Film Review


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Burning Palms

A scene from Christopher B. Landon’s Burning Palms. [Photo: New Films Cinema]

Burning Palms

Evincing enough hatred of mankind to make Todd Solondz look like a dedicated humanist, the five stories in Burning Palms, Christopher B. Landon's L.A.-set anthology film, move between "edgy" black comedy, satire, and nauseous melodrama. But despite their different modes, what these "Five Tales of Madness!!!" (as designated by the film's comic-book Creepshow-style framing device) all share is a commitment to inducing viewer discomfort, whether by reveling in the worst tendencies of human behavior, by piling up sophomoric gross-out gags or by trading in taboo subject matter. The film's narrative quintet deals with, respectively, incest/suicide, the psychotic aftereffects of anal fingering, gay cross-racial adoption, infanticide/suicide, and rape, a headache-inducing catalogue of human transgression.

Mostly, the film is silly enough trash, that while neither delivering the subversive pleasures nor the holy-shit laughter it clearly tries so hard to induce, manages to remain watchable enough, give or take a woman's recurring vision of her finger covered in feces (don't ask!) or a match cut from a man vomiting in a shit-streaked toilet to a close-up of macaroni salad. But then comes the embarrassing third segment, an alleged satire of upper-crust gay life that equates queer existence with rampant materialism by having its central couple adopt an African child as a lifestyle accessory. Offensive to both gay people and Africans, the segment finds the seven-year-old's parents at a loss as to what to do when their kid remains mute and resorts to the hunting habits of a tribal bushman. Eventually setting her free in the park to fend for herself (following a crystal meth incident), they find a more suitable lifestyle adornment in the form of a cute French poodle.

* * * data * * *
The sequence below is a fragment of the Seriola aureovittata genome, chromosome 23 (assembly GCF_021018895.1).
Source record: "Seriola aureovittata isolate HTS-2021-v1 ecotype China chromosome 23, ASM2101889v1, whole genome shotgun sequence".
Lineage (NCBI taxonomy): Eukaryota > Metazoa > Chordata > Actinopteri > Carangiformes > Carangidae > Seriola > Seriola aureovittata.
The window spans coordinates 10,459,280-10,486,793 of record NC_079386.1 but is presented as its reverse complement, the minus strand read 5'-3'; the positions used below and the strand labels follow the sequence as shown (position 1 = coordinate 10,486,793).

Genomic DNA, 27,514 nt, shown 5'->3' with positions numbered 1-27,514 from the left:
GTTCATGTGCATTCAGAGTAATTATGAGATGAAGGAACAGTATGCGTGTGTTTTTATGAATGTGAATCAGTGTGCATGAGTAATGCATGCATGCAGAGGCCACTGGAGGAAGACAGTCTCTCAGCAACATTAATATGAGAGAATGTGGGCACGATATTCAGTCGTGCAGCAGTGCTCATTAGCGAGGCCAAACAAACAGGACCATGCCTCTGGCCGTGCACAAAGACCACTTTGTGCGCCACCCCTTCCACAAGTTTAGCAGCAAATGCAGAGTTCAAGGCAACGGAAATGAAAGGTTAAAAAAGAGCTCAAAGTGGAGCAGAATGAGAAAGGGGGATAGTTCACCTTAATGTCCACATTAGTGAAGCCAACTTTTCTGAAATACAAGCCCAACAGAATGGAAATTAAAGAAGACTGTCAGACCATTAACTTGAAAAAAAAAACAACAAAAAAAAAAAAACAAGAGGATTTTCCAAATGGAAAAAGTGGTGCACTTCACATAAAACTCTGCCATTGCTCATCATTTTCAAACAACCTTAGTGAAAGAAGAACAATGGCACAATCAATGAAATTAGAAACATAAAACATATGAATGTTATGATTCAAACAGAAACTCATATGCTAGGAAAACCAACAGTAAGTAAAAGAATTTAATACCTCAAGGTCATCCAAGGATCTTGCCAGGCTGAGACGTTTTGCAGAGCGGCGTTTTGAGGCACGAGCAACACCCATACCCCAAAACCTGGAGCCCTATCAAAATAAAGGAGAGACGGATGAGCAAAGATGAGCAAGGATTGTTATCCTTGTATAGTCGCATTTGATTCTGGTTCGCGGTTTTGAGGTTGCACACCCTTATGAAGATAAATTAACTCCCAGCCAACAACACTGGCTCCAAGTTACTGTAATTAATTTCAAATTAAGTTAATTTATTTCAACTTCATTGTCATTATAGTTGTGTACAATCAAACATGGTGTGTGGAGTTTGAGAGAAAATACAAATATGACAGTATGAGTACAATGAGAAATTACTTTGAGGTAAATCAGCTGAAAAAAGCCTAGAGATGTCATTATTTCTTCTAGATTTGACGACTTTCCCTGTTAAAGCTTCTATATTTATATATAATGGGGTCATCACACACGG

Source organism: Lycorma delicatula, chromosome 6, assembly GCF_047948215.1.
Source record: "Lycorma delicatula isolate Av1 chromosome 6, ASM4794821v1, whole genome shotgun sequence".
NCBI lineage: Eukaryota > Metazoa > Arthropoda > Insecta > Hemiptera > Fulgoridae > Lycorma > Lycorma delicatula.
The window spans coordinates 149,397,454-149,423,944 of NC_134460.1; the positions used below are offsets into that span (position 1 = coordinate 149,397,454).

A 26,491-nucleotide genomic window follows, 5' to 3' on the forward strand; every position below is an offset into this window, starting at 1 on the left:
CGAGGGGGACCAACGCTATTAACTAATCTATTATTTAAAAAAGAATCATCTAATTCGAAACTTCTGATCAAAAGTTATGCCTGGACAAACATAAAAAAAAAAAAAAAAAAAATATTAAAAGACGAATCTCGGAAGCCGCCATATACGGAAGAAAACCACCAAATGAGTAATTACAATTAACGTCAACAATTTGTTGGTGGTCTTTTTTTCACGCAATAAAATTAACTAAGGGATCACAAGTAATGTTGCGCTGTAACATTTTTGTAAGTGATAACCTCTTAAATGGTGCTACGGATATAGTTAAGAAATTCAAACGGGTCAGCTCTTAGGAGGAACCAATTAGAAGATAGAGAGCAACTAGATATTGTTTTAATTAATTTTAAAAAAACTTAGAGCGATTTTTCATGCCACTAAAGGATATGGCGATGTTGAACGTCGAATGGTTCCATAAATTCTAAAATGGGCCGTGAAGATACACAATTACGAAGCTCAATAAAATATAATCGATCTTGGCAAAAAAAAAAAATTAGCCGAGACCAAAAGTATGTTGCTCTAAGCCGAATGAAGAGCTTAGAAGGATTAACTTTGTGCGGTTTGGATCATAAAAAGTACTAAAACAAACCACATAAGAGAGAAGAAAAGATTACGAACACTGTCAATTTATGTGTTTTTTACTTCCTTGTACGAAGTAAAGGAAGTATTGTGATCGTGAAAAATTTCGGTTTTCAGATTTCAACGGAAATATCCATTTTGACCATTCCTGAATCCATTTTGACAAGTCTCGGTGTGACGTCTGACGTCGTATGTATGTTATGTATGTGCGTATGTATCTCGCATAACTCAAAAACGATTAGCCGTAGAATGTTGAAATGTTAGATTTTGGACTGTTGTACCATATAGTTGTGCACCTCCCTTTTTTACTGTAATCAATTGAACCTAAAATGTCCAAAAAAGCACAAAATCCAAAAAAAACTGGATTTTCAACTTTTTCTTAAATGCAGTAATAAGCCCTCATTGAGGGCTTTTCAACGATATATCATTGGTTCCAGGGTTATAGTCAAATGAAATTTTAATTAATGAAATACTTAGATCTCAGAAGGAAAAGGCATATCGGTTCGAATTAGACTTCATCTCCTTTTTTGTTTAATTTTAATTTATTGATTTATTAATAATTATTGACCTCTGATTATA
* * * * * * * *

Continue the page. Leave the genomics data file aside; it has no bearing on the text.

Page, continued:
But while Landon's caricatures of gay life seem particularly vicious, they're not so far out of keeping with his general view of humanity. Whether he's opening his film with a superfluous shot of a morbidly obese woman pushing a kid in a wheelchair, thus signaling his vision of mankind as a collection of comic grotesques, or closing the movie with a story about a rape victim who wants more of what she got (some women are just so fucked up!), Landon's deeply cynical method is to conjure up the most aberrant corners of humanity and then wallow around in his self-created muck looking to scavenge what little scraps of humor he can find.

Director(s): Christopher B. Landon Screenwriter(s): Christopher B. Landon Cast: Zoe Saldana, Jamie Chung, Rosamund Pike, Lake Bell, Nick Stahl, Shannen Doherty, Paz Vega, Dylan McDermott, Robert Hoffman, Emily Meade Distributor: New Films Cinema Runtime: 112 min Rating: R Year: 2010

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